city hall exterior

Billings City Council chambers.

LARRY MAYER, Gazette Staff

Billings Mayor Bill Cole will name his choice for the next Ward 4 council member during Monday’s city council business meeting.

The meeting begins at 6:30 p.m. in council chambers at City Hall, 220 N. 27th St. Cole’s selection is the ninth item of business on a 10-item agenda.

Cole is choosing from 10 Ward 4 residents to apply for the position. The nominee must then be approved by a majority of the council. The selectee will succeed Ryan Sullivan, who resigned from the council last month to move to Houston.

The term ends Dec. 31, 2019, and the person selected and confirmed by the council will be eligible to run for an additional four-year term in late 2019.

Residents have sent the council dozens of letters of support on behalf of many of the 10 candidates. The top vote-getter among letter writers is Rich Lammers, an emergency room physician at St. Vincent Healthcare.

After making their selection, council members will vote on a short-term employment agreement with the interim city administrator, Bruce McCandless. Terms of the proposed contract were not included in the council’s Friday packet.

In a memo to council members, McCandless also laid out a proposed seven-month schedule for selecting a permanent city administrator. He has said he’s not a candidate for that position, but that he plans to — with the council’s blessing — hire an assistant city administrator. For the time being, Wyeth Friday, planning and community services director, is working part-time as assistant city administrator.

Under the proposed schedule for selecting a permanent city administrator, the council will select an executive search firm during its April 23 meeting. The job will be announced and recruitment will begin on June 11, with an application closing date of July 20.

The proposed schedule shows the council selecting the finalists on Aug. 6, then interviewing them Aug. 29-30. On the next day, a Friday, the council will make its selection, approving an employment agreement during its Sept. 10 meeting.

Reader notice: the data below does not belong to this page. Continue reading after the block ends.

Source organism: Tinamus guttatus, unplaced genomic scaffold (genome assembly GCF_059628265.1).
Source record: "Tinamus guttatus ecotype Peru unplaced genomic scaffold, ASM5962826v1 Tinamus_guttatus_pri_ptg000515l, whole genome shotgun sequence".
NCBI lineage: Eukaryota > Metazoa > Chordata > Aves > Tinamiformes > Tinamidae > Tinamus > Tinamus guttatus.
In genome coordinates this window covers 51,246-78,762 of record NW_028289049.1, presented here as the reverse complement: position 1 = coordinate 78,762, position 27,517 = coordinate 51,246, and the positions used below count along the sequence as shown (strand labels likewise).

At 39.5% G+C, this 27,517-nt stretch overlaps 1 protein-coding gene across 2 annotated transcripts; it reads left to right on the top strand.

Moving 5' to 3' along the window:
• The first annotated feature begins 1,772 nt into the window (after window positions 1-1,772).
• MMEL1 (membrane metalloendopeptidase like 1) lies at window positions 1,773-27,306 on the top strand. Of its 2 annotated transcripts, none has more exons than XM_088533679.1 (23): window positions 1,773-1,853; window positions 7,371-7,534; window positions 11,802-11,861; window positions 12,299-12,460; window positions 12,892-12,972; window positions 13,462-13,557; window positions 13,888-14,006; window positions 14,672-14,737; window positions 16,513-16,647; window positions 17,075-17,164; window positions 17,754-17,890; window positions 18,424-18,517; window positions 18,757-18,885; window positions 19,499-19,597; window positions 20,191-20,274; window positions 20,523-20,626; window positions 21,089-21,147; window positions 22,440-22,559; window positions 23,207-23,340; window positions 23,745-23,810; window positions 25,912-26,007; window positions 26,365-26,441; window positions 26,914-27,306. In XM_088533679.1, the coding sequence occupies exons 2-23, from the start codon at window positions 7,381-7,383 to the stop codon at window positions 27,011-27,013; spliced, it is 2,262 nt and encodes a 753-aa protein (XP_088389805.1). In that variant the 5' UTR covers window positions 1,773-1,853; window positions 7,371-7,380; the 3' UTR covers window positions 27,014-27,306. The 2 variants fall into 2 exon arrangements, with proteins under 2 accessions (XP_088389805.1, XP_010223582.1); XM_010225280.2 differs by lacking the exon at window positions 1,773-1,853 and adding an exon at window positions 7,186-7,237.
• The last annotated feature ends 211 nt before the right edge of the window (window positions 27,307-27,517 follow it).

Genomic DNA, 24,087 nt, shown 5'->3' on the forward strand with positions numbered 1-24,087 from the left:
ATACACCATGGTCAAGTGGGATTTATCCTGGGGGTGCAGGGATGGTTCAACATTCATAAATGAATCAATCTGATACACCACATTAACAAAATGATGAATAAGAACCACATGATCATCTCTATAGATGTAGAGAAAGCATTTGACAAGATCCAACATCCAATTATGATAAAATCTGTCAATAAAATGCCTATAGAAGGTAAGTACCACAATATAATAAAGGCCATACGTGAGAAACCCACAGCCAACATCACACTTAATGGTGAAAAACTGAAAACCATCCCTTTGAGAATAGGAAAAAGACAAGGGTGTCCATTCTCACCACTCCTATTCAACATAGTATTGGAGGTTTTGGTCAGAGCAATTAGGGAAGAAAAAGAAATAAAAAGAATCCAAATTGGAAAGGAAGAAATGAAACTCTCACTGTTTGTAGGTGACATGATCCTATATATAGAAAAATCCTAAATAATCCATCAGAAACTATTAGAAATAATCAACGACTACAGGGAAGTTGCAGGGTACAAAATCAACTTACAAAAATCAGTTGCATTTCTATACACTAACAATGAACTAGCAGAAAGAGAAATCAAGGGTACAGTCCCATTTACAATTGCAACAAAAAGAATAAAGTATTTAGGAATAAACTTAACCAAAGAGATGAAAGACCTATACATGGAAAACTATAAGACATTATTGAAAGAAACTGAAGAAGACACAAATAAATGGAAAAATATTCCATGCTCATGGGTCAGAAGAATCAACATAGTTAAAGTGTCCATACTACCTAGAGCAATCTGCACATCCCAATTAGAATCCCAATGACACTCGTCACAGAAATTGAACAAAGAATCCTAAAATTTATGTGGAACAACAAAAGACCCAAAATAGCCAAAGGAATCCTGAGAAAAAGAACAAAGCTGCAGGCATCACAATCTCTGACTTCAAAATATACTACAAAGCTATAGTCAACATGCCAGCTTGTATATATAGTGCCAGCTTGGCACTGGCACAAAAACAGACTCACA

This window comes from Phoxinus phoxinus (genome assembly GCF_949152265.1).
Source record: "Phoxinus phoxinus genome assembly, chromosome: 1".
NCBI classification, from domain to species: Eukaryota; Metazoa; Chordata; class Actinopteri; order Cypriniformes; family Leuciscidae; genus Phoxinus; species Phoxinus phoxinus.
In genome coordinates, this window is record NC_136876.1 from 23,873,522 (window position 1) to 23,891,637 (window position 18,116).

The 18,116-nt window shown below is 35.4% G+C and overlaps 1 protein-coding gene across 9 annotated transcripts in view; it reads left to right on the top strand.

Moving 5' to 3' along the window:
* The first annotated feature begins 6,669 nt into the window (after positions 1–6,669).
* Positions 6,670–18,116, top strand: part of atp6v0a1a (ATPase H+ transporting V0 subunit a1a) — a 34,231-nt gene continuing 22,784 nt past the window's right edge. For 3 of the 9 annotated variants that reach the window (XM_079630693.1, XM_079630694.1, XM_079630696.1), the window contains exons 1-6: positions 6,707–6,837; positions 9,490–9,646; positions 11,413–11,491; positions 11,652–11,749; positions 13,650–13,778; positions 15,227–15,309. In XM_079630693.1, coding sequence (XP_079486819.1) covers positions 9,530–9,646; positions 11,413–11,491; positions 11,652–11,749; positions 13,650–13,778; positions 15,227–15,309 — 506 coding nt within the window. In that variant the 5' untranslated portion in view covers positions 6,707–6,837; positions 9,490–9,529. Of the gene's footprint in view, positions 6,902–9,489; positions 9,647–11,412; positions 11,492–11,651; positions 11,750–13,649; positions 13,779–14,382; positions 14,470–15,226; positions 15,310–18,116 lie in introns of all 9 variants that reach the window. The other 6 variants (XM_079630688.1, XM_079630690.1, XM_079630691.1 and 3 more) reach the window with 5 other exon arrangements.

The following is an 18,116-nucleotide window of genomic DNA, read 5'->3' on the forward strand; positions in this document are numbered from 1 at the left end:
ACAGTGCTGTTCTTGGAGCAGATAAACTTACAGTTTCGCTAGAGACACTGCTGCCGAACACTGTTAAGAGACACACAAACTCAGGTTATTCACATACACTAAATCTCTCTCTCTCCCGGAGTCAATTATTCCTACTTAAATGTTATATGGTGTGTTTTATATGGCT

The new city administrator would then report to work during the month of October.

There are six public hearings scheduled Monday. Among them:

  • Creation of a special improvement district to pay for about $1 million in street lights and park improvements in the Annafeld Subdivision south of Elysian Road near Elysian School.
  • The sale of 0.014 acres — about 610 square feet — of a piece of land on the east side of Zimmerman Trail between Rimrock Road and Highway 3. The Montana Department of Transportation plans to use the land to construct a roundabout at Zimmerman Trail and Highway 3. The purchase price is $2,180.
  • Formation of a special improvement lighting maintenance district along portions of Midland Road that do not already have street lighting, and retrofitting the existing lights with LED-style lights. All costs will be covered by an assessment of about $1,500 per property owner within the district.
  • About $4.2 million in proposed curb and gutter, sidewalk and trail improvements along Midland Road. The project is proposed to be constructed as a work order rather than a special improvement district because only a small portion of the work is being paid by assessments.
  • A $1.37 million project to install conventional curb and gutter or ribbon curb and reconstruction of the Poet Streets, including Highland Park Drive, Longfellow Place, Irving Place, Whittier Place, Emerson Place, Raymond Place and Woodland Drive north of Poly Drive and west of Virginia Lane. Properties are being assessed for curb and gutter or ribbon curb and any construction necessary to match their property to the curb. City funds are being used to reconstruct the asphalt portion of the project, and gas tax funds are being used to improve the condition of the streets to a maintainable standard so that they can be maintained by chip sealing in the future instead of full reconstruction, according to Public Works Director Dave Mumford.

Among consent agenda items are these decisions:

  • Spending about $123,000 for accessible and inclusive playground equipment at Hawthorne Park.
  • Authorizing about $169,000 to purchase six police patrol vehicles.
  • Approving a $140,000 Downtown Revolving Loan Fund loan to Seva Kitchen. The loan will be used to remodel the basement of the restaurant to create a food prep station.
  • Approving a $250,000 Downtown Revolving Loan Fund loan to The 124 Group LLC to remodel the old Wendy’s building, 124 N. 29th St.
  • Accepting a $2,000 anonymous donation for use by the Historic Preservation Board for training, special grant match and other historic preservation activities.
  • Approving a resolution to create a special improvement lighting maintenance district to pay the costs of operating and maintaining new lighting along Central Avenue between 32nd Street West and Shiloh Road. Light district assessments per property owner will range from about $21 to about $1,126 per year, depending on the size and frontage of the property. The council is being asked to set a March 12 public hearing on the matter.
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City Government Reporter

City reporter for The Billings Gazette.